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Since my divorce from her father, my teenage daughter has been dealing with depression. The divorce was not amicable, as there was infidelity involved, and we have both basically lost a husband and a father, leaving it be just the two of us on our own.
We have opted to not use any medications, at this time, but instead are trying a more holistic, alternative approach, as she is very averse to using any type of drugs.
I would like to know if there are more natural, possibly osteopathic ways, I can help her manage her depressive symptoms? We’ve started looking at yoga and meditation, as well as she is in counseling once a week.
I just feel like I should be doing more. Any words of wisdom?
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You both are going through a difficult time. You have lost a partner and it might have shaken your trust on relationships. As an adolescent it might have been more traumatic for your daughter because girls usually idealize their father as their hero.
Experiencing grief, stress or anxiety in such situation is quite normal. I think first step towards healing is to embrace your emotional pain. Allow yourself and your daughter to feel sad yet assured that you both have each other’s back.
Sometimes fighting your feelings becomes more debilitating. Sit down with your daughter and talk about this transition. Discuss how staying on with such toxic relation might have impacted your lives and similarly how having lingering feelings can take a toll on your mental health. Allow her to cry her heart out, scream, get angry and share her pent up emotions.
After experiencing such trauma many teenagers can bounce back to normality with appropriate emotional support. In your case, it is essential that you take good care of your mental health so you can be there for your daughter.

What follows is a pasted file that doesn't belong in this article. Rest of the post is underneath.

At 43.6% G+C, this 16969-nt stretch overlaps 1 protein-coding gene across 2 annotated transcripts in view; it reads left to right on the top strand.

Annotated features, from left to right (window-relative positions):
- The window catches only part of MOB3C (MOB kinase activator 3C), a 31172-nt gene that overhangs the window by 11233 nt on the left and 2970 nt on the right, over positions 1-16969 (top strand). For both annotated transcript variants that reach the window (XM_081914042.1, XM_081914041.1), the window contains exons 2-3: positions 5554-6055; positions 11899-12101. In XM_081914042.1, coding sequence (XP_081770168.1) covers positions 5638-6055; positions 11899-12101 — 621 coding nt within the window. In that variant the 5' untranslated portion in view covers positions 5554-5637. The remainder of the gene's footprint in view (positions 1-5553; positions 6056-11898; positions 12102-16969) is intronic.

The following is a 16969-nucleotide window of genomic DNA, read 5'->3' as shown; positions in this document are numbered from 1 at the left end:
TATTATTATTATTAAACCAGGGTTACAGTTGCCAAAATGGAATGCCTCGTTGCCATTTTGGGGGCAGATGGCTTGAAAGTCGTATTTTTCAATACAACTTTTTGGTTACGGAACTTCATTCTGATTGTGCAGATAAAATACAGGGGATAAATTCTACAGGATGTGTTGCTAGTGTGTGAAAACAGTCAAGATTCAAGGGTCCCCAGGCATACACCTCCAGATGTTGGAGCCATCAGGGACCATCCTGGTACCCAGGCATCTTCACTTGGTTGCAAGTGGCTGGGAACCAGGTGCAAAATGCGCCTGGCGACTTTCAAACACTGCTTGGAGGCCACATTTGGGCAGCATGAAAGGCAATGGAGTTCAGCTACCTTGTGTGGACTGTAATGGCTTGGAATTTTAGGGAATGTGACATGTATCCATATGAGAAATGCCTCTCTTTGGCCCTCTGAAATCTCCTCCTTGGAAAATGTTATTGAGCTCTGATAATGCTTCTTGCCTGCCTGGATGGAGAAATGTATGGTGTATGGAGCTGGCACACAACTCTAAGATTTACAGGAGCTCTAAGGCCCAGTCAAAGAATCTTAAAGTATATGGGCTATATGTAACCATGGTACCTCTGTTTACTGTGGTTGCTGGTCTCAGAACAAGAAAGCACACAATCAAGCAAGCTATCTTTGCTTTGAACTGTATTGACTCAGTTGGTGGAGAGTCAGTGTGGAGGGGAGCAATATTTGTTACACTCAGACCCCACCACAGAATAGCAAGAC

Reading stories or watching videos of teenagers who came out strong after facing similar situation can be a good source of motivation. If you feel that your girl is not opening up to you, taking peer support (from her close friends) might be helpful.
Don’t worry, it is a difficult time it will pass.
**If symptoms persist or get worse, please do consult a doctor or psychologist.
I am so sorry to hear about the end of your marriage. When a divorce is acrimonious and infidelity is involved, many aspects come into play including the pain of betrayal and issues around trust. I hope you are taking the time you need to be kind to yourself.
Adjusting to a new "normal" after a major life change can be difficult. You daughter is most probably dealing with issues of feeling abandoned and betrayed by her dad (just as you are). I'm glad to hear that she is in counselling to help her deal with her emotions in a constructive ways.
Mindfulness - being in the present - is one way of managing some of the symptoms of depression. Breathing exercises, yoga, meditation, gentle exercise, and body awareness are all good ways of practicing mindfulness. People who are depressed often feel that there is no point to life. Volunteering or getting involved in a community activity can help provide a sense of purpose and also create opportunities for connection. Having a good routine is also important, especially when all you want to do is crawl up under the duvet and stay in bed. Making sure that you do all the small things you routinely do, like getting up, brushing teeth, taking a shower etc. can help you to get going on the tough days.
In closing, please remember that depression is an illness (even when it is a "situational" depression) and sometimes medication is necessary to get us beyond the crisis point. If your daughter's depression persists, please let her see a doctor who can recommend medication to take for a short period of time while she builds the resilience required to navigate this challenge.
I don't have much experience in this field in terms of kids but I will say that I handle my own depression by keeping busy. I don't think that being overly active is just a band-aid, either. When I get involved with projects and especially with other people, it keeps my mind off of unhelpful negative thoughts, it fills me with sense of purpose and it makes me feel less alone. And often, if I choose activities that make me happy, I find it to be fun! Again, I'm no expert but lots of depression (maybe aside from clinical depression) comes from inner turmoil, an inner sense of self-doubt, a lack of confidence. I think surrounding your kid with people and activities that she likes would be something to try anyway. It may not be a magic wand, but it wouldn't affect her negatively either.